International Journal of Communication Publishes a Special Section on Research Perspectives on TikTok & Its Legacy Apps

International Journal of Communication Publishes a Special Section on Research Perspectives on TikTok & Its Legacy Apps

This Special Section on Research Perspectives on TikTok & Its Legacy Apps, guest-edited by Jing Zeng, Mike Schäfer and Crystal Abidin, explores the sociocultural implications of short videos, with a specific focus on their technological affordances and platform vernaculars.

Short-video apps, which often feature video content between 15 and 60 seconds long, have become immensely popular around the world in the past years. Among them, the most iconic and internationally successful example is TikTok. However, due to its Chinese ownership and popularity among underaged users, the platform has attracted criticism and has been subjected to close scrutiny. At the same time, TikTok has emerged as a hub for creativity and is being utilized by educators and governments to reach out to the younger demographic. Given the sudden proliferation of interest in and relevance of the platform, no doubt stimulated by its rapid uptake during the period of mass self-isolation during the COVID-19 pandemic, the current moment is opportune for reflecting on TikTok from a range of research perspectives.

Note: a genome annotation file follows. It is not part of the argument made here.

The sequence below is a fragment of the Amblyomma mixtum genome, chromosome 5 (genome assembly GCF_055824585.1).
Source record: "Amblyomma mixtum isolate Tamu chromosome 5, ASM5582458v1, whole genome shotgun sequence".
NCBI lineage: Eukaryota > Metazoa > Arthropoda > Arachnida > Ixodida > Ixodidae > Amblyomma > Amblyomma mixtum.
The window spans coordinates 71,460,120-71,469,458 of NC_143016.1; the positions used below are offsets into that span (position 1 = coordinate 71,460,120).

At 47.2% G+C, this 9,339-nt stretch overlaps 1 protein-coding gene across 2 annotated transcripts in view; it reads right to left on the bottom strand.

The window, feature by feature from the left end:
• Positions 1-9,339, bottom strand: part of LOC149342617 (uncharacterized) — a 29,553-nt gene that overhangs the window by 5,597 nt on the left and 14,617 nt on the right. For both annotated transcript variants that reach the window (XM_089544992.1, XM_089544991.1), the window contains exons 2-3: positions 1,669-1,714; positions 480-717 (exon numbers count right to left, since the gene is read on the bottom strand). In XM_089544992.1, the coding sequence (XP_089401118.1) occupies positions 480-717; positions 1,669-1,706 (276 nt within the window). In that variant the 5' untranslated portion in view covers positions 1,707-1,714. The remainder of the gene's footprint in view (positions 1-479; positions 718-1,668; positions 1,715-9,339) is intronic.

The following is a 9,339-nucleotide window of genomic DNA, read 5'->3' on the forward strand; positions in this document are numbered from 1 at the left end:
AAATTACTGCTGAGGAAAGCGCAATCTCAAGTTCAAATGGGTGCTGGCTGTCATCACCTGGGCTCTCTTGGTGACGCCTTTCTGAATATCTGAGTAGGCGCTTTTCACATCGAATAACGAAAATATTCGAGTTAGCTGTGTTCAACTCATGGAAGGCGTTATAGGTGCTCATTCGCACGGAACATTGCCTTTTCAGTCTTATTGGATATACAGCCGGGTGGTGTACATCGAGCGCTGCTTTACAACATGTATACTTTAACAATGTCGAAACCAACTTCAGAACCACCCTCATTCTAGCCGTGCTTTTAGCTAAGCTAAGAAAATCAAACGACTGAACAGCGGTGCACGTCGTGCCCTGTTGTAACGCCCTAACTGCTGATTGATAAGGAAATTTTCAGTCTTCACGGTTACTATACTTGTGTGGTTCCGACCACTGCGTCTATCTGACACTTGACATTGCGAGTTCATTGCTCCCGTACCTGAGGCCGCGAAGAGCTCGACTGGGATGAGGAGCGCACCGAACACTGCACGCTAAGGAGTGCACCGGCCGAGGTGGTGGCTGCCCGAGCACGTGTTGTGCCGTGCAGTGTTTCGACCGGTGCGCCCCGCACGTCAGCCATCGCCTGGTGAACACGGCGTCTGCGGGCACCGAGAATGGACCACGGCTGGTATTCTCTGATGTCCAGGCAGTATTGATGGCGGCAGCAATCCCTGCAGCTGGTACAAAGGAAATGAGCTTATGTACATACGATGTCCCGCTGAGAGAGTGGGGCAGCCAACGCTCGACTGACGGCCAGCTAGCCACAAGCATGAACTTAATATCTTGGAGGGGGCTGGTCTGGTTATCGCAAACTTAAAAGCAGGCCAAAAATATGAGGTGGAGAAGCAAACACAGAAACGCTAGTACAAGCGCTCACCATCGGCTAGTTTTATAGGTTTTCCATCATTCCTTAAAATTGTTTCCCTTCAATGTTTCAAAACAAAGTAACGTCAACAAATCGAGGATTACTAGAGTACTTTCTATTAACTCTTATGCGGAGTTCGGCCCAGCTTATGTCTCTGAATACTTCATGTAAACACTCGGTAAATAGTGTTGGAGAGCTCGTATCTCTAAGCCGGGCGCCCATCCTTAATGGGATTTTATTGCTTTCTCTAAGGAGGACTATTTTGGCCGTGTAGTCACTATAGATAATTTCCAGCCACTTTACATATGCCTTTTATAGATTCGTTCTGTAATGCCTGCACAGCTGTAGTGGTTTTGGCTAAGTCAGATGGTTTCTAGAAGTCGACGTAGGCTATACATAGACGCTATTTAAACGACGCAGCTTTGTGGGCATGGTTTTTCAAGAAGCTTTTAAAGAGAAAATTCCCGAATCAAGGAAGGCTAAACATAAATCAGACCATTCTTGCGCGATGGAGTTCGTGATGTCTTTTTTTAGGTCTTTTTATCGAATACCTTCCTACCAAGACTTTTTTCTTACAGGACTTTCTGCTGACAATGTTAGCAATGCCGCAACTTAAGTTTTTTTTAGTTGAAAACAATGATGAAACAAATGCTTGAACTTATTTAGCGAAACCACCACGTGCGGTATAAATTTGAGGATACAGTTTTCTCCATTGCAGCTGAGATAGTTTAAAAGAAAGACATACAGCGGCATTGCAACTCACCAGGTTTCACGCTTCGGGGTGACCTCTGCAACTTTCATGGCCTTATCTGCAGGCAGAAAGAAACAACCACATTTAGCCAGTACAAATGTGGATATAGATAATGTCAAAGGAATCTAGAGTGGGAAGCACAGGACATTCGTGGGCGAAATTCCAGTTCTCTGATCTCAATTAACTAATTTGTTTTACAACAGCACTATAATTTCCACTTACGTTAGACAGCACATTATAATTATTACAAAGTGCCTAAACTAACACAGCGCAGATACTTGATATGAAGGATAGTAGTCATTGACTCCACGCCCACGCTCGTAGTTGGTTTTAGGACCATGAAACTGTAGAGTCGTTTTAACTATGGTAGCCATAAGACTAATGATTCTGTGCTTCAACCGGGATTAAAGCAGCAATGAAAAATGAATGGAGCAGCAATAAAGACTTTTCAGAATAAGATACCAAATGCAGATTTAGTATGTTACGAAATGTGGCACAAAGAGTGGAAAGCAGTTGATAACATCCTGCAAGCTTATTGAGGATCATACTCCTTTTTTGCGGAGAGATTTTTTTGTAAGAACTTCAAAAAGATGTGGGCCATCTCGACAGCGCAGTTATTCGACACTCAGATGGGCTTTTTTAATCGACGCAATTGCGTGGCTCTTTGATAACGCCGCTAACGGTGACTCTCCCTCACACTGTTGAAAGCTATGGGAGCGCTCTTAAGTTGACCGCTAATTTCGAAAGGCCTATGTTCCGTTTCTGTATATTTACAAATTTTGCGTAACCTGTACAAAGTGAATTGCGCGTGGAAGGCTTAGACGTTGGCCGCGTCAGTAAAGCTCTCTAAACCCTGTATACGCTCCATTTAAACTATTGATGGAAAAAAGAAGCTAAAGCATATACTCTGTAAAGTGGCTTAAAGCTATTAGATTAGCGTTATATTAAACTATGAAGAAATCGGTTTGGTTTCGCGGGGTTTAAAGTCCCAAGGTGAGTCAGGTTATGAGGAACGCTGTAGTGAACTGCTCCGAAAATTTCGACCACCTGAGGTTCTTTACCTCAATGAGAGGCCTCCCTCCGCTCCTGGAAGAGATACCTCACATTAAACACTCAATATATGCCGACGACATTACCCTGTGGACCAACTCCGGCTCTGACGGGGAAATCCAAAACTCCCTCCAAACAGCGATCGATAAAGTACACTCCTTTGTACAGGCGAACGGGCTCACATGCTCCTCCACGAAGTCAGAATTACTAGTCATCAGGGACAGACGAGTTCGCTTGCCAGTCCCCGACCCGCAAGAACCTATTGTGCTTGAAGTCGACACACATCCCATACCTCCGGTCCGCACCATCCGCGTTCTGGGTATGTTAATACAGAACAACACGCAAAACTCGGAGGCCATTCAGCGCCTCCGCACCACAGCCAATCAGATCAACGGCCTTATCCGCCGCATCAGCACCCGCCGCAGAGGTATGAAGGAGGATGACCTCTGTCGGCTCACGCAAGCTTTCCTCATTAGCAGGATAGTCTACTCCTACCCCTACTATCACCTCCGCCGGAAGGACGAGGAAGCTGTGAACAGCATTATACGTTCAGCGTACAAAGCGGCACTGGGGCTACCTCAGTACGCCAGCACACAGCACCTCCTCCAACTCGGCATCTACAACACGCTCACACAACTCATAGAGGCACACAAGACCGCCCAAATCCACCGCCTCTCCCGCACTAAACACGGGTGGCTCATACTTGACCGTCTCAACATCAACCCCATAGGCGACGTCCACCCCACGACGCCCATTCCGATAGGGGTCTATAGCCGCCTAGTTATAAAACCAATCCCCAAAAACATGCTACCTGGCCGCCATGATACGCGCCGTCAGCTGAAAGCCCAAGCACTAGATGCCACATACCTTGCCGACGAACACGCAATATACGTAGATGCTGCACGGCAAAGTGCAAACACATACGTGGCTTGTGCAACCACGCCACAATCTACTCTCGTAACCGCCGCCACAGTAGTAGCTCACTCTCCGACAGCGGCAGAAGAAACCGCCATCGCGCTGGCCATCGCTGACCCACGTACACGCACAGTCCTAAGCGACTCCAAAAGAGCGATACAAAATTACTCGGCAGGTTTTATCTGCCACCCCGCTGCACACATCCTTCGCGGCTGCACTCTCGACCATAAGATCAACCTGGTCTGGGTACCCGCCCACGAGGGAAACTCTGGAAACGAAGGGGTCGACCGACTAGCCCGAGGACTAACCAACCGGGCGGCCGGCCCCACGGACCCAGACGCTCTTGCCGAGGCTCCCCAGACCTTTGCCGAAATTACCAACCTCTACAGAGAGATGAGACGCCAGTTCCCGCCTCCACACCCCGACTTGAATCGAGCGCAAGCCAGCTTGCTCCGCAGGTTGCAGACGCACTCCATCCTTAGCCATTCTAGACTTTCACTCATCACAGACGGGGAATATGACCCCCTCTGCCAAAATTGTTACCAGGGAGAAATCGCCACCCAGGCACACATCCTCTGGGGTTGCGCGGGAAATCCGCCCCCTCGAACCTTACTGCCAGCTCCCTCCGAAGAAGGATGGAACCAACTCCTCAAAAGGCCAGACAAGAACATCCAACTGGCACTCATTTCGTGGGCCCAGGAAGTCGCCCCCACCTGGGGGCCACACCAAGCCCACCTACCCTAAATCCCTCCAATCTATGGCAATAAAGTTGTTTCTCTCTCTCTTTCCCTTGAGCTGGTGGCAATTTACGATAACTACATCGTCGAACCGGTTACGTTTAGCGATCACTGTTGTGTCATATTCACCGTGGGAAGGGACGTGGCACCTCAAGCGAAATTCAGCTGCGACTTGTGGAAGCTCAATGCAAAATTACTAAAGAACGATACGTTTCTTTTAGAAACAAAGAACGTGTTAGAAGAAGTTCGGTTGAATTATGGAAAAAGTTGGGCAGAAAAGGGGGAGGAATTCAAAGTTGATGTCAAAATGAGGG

This Special Section is among the first collections of articles in the growing field of studies on TikTok and its legacy apps. It provides a glimpse of the nascent framings, approaches, methodologies, and applications of TikTok studies in the field of social media scholarship. Six articles are included in the collection. In the introductory article, the guest editors provide an overview of TikTok and related scholarship. In the following research papers, eleven authors offer their pioneering scholarship on TikTok and its legacy apps, namely Douyin and This collection of studies illuminates how short videos have been deployed as a powerful communication device by preteens, musicians, scientists, healthcare professionals, and migrants. Different user communities use TikTok and its legacy apps to connect, entertain, and educate. The contributing authors also reflect upon problems associated with these apps’ platform logic, information quality, and governance. 

We invite you to read these articles that published in the International Journal of Communication on July 7, 2021. Please log into to read the papers of interest. We look forward to your feedback! 

Research Perspectives on TikTok and Its Legacy Apps—Introduction
Jing Zeng, Crystal Abidin, Mike S. Schäfer

From to TikTok: Social Construction of 2020’s Most Downloaded Short-Video App
Milovan Savic

You Made This? I Made This: Practices of Authorship and (Mis)Attribution on TikTok
D. Bondy Valdovinos Kaye, Aleesha Rodriguez, Katrin Langton, Patrik Wikström

Reposting “Till Albert Einstein Is TikTok Famous”: The Memetic Construction of Science on TikTok
Jing Zeng, Mike S. Schäfer, Joachim Allgaier

Lip-Syncing and Saving Lives: Healthcare Workers on TikTok
Clare Southerton

Short Video Platforms and Local Community Building in China
Wei Wang, Jiena Wu

Larry Gross, Editor
Arlene Luck, Founding Managing Editor  
Kady Bell-Garcia, Managing Editor
Kasia Anderson, Managing Editor, Special Sections
Jing Zeng, Crystal Abidin, Mike S. Schäfer, Guest Editors

According to the latest statistics from Google Scholar, IJoC ranks 3rd among all Humanities, Literature & Arts journals, and 5th among all Communication journals.